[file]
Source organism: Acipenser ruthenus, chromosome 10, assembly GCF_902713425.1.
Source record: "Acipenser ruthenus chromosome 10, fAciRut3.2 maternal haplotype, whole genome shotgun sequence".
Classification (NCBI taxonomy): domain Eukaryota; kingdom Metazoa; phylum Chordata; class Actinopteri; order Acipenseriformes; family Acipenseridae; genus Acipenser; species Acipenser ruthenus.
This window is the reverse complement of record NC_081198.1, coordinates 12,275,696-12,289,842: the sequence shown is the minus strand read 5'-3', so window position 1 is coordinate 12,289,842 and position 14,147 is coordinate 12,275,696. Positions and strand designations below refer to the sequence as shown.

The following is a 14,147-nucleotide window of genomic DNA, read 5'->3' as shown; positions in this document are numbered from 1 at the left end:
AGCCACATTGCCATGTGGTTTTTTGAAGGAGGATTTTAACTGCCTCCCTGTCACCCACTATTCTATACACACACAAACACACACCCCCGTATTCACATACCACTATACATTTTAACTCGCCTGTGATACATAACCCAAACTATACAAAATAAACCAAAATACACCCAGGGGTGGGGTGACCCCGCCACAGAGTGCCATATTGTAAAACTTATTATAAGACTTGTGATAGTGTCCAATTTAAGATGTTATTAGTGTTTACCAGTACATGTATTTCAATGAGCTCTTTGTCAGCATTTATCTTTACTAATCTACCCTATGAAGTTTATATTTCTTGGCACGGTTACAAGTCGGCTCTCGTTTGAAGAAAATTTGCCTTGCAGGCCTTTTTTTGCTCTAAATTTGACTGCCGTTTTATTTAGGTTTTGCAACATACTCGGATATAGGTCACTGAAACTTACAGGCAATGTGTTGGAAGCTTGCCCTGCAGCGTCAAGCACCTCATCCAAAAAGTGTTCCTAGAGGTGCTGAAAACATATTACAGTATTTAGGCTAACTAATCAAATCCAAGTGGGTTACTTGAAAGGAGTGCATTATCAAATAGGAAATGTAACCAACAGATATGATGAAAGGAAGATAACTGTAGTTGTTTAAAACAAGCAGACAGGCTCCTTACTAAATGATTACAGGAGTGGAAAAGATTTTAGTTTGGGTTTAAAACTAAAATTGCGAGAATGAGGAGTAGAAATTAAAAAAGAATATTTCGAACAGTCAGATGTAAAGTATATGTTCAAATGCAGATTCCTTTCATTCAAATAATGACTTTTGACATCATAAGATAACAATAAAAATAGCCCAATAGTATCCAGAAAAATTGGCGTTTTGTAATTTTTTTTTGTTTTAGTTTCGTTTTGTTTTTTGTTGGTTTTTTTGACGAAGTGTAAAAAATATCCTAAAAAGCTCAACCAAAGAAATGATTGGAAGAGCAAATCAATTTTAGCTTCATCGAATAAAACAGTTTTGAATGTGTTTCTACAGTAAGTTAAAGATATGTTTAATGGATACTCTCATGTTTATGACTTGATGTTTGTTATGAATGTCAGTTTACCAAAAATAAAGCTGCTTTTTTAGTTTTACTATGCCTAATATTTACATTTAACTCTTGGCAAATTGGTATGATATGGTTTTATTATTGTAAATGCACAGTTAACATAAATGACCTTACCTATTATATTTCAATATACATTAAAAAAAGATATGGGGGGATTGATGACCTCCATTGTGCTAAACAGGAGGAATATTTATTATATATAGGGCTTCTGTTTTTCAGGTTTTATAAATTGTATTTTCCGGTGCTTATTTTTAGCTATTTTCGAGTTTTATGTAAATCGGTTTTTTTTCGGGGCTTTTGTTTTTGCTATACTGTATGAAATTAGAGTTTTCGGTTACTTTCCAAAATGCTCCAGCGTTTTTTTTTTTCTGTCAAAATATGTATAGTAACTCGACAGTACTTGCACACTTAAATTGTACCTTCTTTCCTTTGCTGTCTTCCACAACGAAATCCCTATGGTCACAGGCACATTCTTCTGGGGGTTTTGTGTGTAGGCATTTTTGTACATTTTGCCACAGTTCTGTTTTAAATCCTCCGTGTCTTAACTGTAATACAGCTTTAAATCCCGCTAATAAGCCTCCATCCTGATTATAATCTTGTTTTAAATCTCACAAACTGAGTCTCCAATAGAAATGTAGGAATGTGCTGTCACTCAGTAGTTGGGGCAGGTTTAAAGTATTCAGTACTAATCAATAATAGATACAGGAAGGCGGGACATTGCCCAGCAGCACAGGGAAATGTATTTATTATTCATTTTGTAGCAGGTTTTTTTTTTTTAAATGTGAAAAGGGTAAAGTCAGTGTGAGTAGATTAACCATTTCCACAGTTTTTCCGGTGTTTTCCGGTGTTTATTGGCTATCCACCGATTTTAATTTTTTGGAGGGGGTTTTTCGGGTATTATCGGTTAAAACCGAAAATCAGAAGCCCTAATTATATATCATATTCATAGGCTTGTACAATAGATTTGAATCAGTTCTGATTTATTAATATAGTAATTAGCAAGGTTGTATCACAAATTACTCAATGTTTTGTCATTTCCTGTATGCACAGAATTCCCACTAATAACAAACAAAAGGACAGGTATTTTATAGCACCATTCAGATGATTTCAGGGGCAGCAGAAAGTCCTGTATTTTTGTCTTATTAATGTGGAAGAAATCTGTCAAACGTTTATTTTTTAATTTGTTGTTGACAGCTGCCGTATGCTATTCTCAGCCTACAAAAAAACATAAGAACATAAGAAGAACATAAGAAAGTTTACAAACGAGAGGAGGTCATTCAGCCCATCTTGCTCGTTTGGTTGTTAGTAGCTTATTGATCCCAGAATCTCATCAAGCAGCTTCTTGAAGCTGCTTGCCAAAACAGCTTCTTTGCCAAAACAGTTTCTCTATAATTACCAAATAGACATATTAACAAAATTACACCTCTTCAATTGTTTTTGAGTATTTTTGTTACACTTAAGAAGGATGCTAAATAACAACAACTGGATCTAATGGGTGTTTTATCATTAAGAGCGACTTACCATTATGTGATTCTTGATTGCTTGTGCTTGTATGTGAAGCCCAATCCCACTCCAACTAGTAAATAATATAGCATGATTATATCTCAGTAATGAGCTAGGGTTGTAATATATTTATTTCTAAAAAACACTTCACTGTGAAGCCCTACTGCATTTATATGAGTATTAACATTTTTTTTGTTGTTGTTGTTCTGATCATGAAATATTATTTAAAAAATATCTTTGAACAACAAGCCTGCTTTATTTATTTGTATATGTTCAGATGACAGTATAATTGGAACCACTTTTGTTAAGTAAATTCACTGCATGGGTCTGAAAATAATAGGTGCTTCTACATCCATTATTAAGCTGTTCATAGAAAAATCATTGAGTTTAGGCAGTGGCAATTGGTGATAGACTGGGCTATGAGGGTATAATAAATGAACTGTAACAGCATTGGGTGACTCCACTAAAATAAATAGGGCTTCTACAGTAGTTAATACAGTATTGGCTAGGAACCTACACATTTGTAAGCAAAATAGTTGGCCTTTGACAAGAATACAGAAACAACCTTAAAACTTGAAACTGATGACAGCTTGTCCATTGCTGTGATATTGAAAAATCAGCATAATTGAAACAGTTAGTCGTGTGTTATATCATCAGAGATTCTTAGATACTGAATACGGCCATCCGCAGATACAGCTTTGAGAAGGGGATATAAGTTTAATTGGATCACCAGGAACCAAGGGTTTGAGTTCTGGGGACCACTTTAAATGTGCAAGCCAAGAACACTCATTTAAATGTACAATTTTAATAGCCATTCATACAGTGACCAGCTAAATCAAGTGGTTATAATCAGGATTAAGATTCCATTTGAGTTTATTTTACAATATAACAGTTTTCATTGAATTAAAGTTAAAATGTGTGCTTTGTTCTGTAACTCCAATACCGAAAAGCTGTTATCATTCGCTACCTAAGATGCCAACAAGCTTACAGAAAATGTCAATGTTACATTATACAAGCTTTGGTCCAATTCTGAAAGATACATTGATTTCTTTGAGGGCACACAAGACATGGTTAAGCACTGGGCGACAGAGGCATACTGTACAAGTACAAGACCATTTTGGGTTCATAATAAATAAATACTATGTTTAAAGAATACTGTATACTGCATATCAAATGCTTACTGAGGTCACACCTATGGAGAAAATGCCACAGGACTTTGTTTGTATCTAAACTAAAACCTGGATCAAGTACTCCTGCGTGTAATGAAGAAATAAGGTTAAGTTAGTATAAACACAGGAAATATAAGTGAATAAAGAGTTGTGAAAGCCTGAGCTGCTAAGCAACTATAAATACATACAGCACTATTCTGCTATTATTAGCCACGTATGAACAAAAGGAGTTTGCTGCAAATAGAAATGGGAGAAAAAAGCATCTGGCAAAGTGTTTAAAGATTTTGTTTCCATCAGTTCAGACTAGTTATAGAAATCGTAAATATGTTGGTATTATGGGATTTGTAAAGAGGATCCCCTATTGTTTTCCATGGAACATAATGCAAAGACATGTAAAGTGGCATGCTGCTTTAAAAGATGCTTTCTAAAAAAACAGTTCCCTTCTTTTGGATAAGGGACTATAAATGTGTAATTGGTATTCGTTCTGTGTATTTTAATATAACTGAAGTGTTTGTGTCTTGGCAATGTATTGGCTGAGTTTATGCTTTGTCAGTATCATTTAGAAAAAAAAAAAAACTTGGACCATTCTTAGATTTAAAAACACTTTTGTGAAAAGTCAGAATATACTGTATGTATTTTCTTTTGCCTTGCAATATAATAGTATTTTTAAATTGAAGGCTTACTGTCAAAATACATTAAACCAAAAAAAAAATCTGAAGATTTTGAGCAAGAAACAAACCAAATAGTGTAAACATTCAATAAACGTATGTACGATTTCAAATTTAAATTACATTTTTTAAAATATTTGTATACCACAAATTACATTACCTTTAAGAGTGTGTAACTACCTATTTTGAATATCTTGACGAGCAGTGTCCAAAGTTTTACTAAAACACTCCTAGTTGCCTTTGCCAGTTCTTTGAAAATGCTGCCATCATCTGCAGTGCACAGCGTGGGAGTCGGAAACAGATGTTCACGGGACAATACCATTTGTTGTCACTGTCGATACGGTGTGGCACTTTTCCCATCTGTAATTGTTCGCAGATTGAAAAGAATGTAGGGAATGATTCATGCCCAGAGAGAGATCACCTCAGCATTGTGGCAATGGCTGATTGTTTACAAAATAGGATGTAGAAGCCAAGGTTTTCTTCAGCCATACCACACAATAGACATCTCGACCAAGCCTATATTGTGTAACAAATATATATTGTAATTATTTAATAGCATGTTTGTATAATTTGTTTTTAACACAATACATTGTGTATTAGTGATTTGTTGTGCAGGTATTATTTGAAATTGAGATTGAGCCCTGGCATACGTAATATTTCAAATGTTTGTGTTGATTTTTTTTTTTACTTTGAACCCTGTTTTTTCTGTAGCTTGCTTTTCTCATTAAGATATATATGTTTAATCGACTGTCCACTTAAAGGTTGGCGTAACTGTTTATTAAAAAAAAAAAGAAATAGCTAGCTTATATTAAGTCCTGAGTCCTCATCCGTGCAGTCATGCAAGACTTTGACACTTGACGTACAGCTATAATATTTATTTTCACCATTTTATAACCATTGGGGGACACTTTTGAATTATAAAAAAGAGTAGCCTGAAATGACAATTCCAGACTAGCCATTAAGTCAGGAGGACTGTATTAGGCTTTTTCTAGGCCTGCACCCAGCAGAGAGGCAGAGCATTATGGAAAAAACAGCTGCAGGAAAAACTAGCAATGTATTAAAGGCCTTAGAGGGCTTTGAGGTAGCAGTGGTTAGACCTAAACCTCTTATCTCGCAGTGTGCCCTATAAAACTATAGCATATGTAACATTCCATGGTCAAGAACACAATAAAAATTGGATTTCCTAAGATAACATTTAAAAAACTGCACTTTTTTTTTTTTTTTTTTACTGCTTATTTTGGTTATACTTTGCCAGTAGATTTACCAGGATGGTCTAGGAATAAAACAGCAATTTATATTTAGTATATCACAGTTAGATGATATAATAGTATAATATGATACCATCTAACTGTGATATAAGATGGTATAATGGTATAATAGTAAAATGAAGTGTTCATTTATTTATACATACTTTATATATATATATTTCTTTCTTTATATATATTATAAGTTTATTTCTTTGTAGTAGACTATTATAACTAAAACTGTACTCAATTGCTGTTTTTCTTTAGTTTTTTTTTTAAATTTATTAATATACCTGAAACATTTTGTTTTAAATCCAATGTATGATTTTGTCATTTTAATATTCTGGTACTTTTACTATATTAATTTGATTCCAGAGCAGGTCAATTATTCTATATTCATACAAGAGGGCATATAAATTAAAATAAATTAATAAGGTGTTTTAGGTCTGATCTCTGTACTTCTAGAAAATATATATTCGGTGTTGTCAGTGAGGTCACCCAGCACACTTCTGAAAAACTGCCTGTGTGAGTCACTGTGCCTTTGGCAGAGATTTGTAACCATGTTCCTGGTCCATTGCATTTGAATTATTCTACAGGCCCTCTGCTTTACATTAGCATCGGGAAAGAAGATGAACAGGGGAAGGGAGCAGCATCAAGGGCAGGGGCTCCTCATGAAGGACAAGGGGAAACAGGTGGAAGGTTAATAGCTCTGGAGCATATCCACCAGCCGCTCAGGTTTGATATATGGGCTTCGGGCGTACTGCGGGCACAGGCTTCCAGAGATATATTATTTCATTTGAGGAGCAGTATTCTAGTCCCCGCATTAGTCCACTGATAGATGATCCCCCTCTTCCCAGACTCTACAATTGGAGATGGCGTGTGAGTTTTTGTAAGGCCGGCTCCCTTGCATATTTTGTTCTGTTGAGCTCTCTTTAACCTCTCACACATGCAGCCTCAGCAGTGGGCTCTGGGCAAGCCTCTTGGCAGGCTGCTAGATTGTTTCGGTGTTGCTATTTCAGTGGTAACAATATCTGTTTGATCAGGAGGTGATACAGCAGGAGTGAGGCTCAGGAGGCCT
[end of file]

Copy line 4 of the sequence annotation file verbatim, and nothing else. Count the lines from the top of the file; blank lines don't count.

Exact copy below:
This window is the reverse complement of record NC_081198.1, coordinates 12,275,696-12,289,842: the sequence shown is the minus strand read 5'-3', so window position 1 is coordinate 12,289,842 and position 14,147 is coordinate 12,275,696. Positions and strand designations below refer to the sequence as shown.